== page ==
WAYWARD AND FANCIFUL: The seven-year itch

Tambara owes its elevated stature in the academic circles – both local and international – largely through the efforts of its editor, Macario D. Tiu, the much awarded writer, fellow MindaNews columnist, and this year’s most outstanding ADDU alumnus. Don’t mention me. I just keep time and the coffee flowing.

In the six years that I’ve worked with Tambara, I have been honored to keep company with fellow academicians Rex Rola, Bel Actub, Rey Pilapil, and of course, Mac. Beyond the formalities of collegiality now, we have grown to be fast friends who respect and support each other, who recognize and appreciate each other’s strengths and adjust to each other’s weak points. Ours is a closeness forged by the panic of deadlines, the refreshing stimulation of intellectual exchange, and lots of laughter over editorial meetings. There’s no way that we’ll lose each other now even as we’ll be drifting apart to pursue our personal goals.

Our term as the editorial team saw the Tambara moving towards readability as we repackaged research articles to be easy on the eye. It’s a lot harder said than done when one considers that the articles have to be pretty tight while at the same time staying true to the original words of the author. Mac is a hard taskmaster, and some of those articles took two years and thirteen edits for us to finally get fit for publication. Mac as the final arbiter would not compromise on the standard he set when we all came aboard. I guess that’s why he wins awards.

As our final offering, we’re putting out a volume that’s a bit thicker than usual. Tambara volume 23 is 260-odd pages of grade A articles that showcase a broad spectrum of research methodologies for various topics of interests.

Lawyer Gus Gatmaytan does anthropological notes on the performance of the Kaligaon ritual among the Banwaons. Educators Vinice Organiza and Siverlyn Camposano document, translate, and analyze Blaan and Tagakaulo oral narratives. Marvin Cruz, former Dean of the  School of Business and Governance forecasts consumer preferences using conjoint analysis. Jesuit Volunteer Erika Catral reflects on the fate and future of the Tboli tnalak in the age of consumerism, globalization, and intellectual property abrogation. Rey Pilapil, exiled to Europe to pursue a pre-doctorate course, inquires on the morality of terrorism. Yours truly took out her broad sword to hack apart the state of tertiary education in the Philippines. Bel Actub checks in with an unusual travelogue from Zurich. Humanities professor Gerry Betonio attempts a feminist rereading of the women in Mac Tiu’s fiction.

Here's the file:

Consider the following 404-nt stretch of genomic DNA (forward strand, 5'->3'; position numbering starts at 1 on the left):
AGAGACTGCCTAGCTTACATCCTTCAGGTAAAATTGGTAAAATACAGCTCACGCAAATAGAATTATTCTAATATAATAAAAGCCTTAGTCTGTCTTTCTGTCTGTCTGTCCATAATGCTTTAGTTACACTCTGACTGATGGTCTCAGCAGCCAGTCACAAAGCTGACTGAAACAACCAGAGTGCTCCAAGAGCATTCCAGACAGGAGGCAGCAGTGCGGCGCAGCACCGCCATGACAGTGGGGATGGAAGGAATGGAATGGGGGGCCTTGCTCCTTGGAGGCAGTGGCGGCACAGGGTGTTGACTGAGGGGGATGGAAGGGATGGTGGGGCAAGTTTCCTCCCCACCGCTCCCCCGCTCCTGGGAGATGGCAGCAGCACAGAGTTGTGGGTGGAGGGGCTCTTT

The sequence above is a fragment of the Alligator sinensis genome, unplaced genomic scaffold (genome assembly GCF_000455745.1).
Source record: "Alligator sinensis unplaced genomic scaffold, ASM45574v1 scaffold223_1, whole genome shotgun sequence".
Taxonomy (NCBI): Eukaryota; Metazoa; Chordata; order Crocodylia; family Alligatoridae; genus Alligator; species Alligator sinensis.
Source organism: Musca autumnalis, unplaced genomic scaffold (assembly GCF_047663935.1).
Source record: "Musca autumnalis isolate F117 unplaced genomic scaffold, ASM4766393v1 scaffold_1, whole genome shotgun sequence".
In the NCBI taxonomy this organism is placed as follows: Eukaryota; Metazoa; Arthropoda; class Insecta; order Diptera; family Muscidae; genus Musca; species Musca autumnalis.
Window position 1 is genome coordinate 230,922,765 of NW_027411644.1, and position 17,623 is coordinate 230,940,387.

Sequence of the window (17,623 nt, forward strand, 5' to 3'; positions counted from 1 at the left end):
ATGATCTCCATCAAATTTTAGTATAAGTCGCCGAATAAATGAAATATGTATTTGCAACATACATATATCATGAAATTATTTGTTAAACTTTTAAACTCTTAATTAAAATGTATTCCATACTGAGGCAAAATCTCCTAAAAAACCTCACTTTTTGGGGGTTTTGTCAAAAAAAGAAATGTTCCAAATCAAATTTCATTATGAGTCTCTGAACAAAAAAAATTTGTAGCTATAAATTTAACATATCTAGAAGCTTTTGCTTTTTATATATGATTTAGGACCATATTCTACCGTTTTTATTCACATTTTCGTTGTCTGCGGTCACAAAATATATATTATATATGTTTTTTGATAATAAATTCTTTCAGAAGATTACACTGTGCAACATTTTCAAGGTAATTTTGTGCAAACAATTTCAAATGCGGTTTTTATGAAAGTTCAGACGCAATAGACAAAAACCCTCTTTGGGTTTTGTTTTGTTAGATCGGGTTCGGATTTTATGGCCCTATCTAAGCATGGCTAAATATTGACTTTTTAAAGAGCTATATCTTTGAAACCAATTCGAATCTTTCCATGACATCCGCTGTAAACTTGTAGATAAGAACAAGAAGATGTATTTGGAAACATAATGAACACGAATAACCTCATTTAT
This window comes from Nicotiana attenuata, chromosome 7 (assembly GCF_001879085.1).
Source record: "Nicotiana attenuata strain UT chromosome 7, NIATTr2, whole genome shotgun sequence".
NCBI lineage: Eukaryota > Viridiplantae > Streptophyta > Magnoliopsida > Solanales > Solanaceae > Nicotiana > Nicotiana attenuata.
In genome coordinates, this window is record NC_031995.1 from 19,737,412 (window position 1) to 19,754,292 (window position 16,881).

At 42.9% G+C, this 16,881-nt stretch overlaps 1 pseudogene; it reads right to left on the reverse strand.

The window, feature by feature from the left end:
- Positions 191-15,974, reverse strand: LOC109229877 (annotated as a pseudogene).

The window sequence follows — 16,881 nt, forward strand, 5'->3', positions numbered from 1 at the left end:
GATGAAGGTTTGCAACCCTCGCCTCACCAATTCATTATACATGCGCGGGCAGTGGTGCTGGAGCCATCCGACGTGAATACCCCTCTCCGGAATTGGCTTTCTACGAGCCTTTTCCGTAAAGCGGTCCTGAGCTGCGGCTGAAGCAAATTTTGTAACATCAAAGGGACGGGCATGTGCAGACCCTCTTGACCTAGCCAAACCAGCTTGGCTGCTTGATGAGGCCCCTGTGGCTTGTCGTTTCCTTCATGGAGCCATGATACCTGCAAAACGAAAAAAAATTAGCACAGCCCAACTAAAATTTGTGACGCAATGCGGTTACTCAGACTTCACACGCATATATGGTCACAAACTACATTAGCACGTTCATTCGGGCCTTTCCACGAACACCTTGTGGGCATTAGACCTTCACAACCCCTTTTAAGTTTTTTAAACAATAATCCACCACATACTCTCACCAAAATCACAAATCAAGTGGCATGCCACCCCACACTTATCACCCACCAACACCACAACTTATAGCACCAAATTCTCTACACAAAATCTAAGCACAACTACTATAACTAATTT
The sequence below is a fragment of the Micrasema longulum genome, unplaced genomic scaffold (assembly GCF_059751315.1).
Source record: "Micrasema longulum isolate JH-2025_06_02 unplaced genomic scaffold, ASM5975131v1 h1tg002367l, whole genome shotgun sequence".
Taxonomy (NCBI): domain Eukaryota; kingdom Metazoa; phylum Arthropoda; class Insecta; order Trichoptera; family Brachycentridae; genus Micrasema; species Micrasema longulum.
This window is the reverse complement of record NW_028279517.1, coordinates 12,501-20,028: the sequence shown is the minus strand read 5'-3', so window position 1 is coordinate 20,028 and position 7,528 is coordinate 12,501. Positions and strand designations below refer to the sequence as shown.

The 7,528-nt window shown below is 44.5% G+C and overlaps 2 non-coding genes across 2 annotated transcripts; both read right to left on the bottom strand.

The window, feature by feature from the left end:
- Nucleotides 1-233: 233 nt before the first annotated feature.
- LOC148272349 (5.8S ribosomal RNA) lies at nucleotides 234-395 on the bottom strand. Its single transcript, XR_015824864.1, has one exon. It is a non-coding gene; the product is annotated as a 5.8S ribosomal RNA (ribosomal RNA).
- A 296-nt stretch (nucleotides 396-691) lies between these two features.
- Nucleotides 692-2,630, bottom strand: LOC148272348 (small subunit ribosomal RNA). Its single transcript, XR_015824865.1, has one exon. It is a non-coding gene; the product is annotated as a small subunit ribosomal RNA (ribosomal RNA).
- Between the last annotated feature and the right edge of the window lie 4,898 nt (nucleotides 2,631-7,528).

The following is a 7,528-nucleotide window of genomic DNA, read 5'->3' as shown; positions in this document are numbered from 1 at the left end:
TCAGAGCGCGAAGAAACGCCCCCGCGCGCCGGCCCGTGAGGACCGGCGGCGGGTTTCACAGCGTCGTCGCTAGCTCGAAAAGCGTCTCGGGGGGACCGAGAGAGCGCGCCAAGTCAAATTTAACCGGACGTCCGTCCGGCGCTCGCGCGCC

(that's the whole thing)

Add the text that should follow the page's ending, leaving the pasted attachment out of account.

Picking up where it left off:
For his part, Mac was quite content this time around to review three books published by the Summer Institute of Linguistics. Bel did me the honor of reviewing Fly on the Wall. Fr. Albert E. Alejo, SJ reviewed Sikami’n Lumad, a compilation of the written works of the Lumad scholars of the Mindanawon Initiatives for Cultural Dialogue.

Tambara volume 23 is going to be a collector’s item. Somehow, we all feel that as a final offering, we outdid ourselves with this concoction of flavorful articles that shows the vibrant range of academic investigation in the social sciences, philosophy, humanities, and theology.

On a personal note, I would have loved to stay some more on the journal now that I’ve got the procedures down to pat. However, having started on my doctoral studies, I feel I won’t be able to keep up with the amount of work and concentration required in editing and running the office. Besides, there’s the very real danger of pushing the limits to the seven-year-itch – and I’m not talking scabies here. They say that when a couple makes it through the first seven years of marriage, they significantly increase their chances of staying together forever.

Well, see, I’m monogamous. Pretty as it is, I didn’t marry the journal. Don’t make me. (Wayward and Fanciful is Gail Ilagan's column for MindaViews, the opinion section of MindaNews. Ilagan teaches Social Justice, Family Sociology, Theories of Socialization and Psychology at the Ateneo de Davao University where she is also the associate editor of Tambara. You may send comments to gail.ilagan@gmail.com. "Send at the risk of a reply," she says.)